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MANILA, Philippines – The slowdown in the first half of 2015 due to weak global demand and lack of government spending prompted Zurich-based Credit Suisse to revise its latest economic growth forecast for the Philippines.
The bank trimmed the country’s gross domestic product (GDP) growth forecast to 6.1% instead of 6.4% this year but maintained 2016’s projection at 6.4%, said Credit Suisse economist Michael Wan in its Emerging Markets Quarterly report.
The country’s GDP growth slowed down to 5.3% in the first half of 2015 from 6.4% in the same period in 2014 due to weak global demand and lack of government spending. (READ: Philippines' Q2 GDP growth rises to 5.6%)
Credit Suisse also lowered its inflation forecasts to 1.4% instead of 2.2% for this year and to 2.4% instead of 3.7% in 2016 due to the benign inflation environment.
Inflation hit a new record low of 0.6% in August from 0.8% in July, bringing the average inflation to 1.7% in the first 8 months of the year amid stable food prices and lower utility rates.
“These partly reflect the lower-than-expected inflation prints that we have already seen in the first half of 2015, with inflation falling to a multi-year low of 0.6% year-on-year in the latest print,” he said.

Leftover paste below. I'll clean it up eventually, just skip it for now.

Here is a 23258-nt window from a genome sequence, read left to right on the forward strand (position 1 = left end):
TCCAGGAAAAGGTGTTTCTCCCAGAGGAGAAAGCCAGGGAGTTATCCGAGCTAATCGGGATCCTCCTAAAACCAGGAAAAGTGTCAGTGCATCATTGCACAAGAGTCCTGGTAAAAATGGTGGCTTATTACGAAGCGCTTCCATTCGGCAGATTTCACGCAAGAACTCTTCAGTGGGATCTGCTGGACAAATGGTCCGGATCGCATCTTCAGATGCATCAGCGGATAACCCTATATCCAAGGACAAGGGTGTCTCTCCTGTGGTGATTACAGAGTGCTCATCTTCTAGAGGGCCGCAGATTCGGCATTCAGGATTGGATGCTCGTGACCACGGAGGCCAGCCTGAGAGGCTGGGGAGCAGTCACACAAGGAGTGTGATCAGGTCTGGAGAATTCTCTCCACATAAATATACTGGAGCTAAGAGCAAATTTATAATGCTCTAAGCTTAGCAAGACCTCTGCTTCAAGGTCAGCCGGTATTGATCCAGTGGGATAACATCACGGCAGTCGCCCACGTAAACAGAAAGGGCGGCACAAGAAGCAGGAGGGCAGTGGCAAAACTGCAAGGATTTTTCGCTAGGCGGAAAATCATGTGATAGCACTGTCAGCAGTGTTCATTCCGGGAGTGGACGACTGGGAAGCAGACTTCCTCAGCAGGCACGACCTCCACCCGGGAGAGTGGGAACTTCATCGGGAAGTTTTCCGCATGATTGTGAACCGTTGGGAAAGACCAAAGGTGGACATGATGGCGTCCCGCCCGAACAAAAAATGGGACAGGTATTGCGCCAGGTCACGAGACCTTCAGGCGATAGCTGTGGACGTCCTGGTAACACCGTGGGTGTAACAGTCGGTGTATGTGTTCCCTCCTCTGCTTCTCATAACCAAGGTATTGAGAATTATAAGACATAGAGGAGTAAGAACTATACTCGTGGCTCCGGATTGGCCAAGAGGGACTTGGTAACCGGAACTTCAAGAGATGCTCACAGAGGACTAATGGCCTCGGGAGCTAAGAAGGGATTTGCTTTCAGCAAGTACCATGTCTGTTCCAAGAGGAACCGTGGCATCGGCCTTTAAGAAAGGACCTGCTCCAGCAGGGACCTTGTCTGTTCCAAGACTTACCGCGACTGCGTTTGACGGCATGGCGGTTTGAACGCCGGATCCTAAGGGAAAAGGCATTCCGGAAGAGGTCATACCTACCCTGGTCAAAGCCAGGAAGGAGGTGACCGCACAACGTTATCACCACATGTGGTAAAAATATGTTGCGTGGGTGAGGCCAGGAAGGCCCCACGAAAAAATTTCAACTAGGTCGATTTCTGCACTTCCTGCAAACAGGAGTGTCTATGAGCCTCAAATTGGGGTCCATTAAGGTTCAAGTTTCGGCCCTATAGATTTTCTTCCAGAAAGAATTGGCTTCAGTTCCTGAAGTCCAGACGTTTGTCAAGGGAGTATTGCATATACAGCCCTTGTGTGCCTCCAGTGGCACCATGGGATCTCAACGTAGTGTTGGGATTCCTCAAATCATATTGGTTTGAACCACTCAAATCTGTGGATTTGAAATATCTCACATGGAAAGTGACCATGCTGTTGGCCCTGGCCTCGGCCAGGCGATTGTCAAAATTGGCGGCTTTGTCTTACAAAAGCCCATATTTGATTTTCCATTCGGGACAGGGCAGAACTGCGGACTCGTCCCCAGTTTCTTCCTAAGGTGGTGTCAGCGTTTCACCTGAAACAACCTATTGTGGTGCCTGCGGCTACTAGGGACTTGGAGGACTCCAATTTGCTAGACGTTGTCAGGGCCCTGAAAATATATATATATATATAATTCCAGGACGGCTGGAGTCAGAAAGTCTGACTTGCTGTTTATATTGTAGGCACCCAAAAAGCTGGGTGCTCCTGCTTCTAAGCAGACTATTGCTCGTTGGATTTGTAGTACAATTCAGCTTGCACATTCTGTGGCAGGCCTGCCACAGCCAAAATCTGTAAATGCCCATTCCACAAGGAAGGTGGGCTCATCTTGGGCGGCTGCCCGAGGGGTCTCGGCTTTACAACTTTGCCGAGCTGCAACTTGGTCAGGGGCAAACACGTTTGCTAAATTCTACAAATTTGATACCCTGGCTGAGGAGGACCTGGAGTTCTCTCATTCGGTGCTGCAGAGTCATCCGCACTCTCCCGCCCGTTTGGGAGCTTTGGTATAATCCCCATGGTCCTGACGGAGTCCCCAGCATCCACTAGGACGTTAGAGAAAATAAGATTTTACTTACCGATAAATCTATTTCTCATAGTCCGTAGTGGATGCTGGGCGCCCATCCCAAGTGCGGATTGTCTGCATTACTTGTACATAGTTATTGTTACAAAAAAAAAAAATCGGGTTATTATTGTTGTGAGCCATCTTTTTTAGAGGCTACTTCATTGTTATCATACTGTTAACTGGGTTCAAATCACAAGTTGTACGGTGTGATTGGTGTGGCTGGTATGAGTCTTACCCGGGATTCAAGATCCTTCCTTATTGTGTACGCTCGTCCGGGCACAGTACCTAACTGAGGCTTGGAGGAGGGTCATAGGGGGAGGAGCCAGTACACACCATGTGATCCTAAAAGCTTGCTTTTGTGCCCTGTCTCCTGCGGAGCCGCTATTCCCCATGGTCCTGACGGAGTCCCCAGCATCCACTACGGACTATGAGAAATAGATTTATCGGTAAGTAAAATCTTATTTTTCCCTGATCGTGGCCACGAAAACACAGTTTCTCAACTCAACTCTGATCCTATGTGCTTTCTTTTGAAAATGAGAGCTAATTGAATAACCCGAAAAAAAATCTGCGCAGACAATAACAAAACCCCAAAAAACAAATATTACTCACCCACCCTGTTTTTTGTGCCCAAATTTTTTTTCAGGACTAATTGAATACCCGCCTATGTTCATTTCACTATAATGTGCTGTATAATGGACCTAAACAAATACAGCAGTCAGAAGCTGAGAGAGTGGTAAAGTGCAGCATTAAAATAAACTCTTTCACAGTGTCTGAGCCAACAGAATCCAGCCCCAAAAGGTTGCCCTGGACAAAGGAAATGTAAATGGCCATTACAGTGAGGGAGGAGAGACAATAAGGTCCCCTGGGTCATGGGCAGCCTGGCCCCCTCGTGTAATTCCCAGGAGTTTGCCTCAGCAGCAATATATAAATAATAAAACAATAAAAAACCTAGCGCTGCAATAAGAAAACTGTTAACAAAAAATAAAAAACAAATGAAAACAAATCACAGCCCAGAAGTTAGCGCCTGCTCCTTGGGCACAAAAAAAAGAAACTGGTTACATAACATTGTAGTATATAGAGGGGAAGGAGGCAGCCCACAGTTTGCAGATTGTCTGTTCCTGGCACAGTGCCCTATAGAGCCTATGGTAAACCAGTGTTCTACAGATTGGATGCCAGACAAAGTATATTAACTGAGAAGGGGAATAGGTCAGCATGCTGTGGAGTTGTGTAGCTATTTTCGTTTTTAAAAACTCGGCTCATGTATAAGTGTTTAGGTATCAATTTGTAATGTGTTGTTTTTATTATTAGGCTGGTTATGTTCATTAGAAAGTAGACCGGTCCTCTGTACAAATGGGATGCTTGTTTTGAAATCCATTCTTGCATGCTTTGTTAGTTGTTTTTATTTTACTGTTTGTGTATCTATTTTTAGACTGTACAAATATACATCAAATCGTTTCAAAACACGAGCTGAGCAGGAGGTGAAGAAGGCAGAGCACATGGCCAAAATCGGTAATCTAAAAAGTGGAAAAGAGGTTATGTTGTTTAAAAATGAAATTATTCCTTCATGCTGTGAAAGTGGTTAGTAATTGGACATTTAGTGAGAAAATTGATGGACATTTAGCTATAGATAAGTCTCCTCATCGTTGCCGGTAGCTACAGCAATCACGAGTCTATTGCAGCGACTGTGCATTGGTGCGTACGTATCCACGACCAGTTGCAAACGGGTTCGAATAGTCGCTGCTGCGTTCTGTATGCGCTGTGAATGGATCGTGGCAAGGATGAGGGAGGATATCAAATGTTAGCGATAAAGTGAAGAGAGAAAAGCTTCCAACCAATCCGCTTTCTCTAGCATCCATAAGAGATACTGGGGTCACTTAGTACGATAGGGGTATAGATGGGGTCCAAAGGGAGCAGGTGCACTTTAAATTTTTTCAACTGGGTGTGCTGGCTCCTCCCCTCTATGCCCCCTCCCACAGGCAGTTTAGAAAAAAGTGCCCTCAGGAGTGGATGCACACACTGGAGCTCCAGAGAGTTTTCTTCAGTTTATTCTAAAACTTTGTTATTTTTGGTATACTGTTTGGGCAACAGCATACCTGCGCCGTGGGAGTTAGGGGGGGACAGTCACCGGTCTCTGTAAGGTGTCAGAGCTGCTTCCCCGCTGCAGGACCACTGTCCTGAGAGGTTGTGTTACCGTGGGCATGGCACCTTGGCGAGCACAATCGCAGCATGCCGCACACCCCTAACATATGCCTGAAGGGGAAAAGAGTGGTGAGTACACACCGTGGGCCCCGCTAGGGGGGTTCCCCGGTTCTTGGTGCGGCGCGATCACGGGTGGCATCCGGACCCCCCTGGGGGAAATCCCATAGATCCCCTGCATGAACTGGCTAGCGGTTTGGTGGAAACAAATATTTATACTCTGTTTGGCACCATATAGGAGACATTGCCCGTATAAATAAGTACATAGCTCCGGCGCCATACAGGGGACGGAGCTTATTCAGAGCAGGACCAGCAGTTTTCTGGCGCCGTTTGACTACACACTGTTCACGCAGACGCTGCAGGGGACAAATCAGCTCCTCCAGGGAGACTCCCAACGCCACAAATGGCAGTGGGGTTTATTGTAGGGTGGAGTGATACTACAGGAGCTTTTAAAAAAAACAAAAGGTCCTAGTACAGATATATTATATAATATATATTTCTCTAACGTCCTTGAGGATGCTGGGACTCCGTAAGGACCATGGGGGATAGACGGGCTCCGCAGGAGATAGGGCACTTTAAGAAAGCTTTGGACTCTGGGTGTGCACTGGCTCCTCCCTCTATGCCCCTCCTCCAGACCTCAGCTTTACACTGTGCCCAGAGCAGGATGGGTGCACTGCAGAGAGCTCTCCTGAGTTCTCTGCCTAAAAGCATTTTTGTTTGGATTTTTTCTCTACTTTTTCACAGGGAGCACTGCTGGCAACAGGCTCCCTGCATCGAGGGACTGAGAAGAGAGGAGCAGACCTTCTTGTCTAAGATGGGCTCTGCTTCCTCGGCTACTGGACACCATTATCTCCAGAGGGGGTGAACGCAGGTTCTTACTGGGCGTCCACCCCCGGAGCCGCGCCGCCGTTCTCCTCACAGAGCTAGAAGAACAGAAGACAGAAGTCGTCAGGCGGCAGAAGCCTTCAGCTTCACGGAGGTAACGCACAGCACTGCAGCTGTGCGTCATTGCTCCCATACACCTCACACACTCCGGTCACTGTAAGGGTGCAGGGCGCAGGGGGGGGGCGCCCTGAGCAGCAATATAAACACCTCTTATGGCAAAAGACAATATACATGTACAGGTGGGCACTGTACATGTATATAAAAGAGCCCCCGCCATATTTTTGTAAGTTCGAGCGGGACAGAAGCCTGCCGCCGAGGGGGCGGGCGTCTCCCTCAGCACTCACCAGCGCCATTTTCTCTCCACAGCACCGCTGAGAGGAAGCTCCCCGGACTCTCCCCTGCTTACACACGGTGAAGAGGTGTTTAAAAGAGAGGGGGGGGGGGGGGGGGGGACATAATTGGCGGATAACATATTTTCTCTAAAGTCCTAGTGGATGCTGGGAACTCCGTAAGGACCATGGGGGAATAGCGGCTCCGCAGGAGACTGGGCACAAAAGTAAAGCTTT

“Our expectation is for government spending to improve gradually over the next few quarters, although probably not as much as other analysts expect during an election period,” he added.
Despite the slash, Wan said Credit Suisse is expecting that private consumption spending to underpin the strength in GDP over the next two years, adding that lower rice and oil price inflation is expected to boost consumption with around two quarters' lag.
Wan said exports are also expected to show some recovery in the second half, following the weak first half performance reflecting a bounce back after supply disruptions from typhoons.
However, the severe and prolonged El Niño and the associated dry weather would cap improvement in agriculture exports, he added.
As such, Credit Suisse now expects the Bangko Sentral ng Pilipinas (BSP) to keep interest rates until the end of 2016. (READ: For the 8th time, key interest rates still unchanged)
“We have removed our expectation for rate hikes in 2016, partly on the back of the more moderate profile for headline inflation,” Wan said.
The risks to monetary policy are nonetheless biased toward easing by tweaking macroprudential measures and reserve requirement ratio as potential first step, Wan said.
“Nonetheless, we believe that the risk is tilted toward a more dovish central bank at this stage, given the very low and manageable inflation and the moderating credit growth profile,” and added the Philippines has policy space compared to other members of the Association of Southeast Asian Nations (ASEAN). – Rappler.com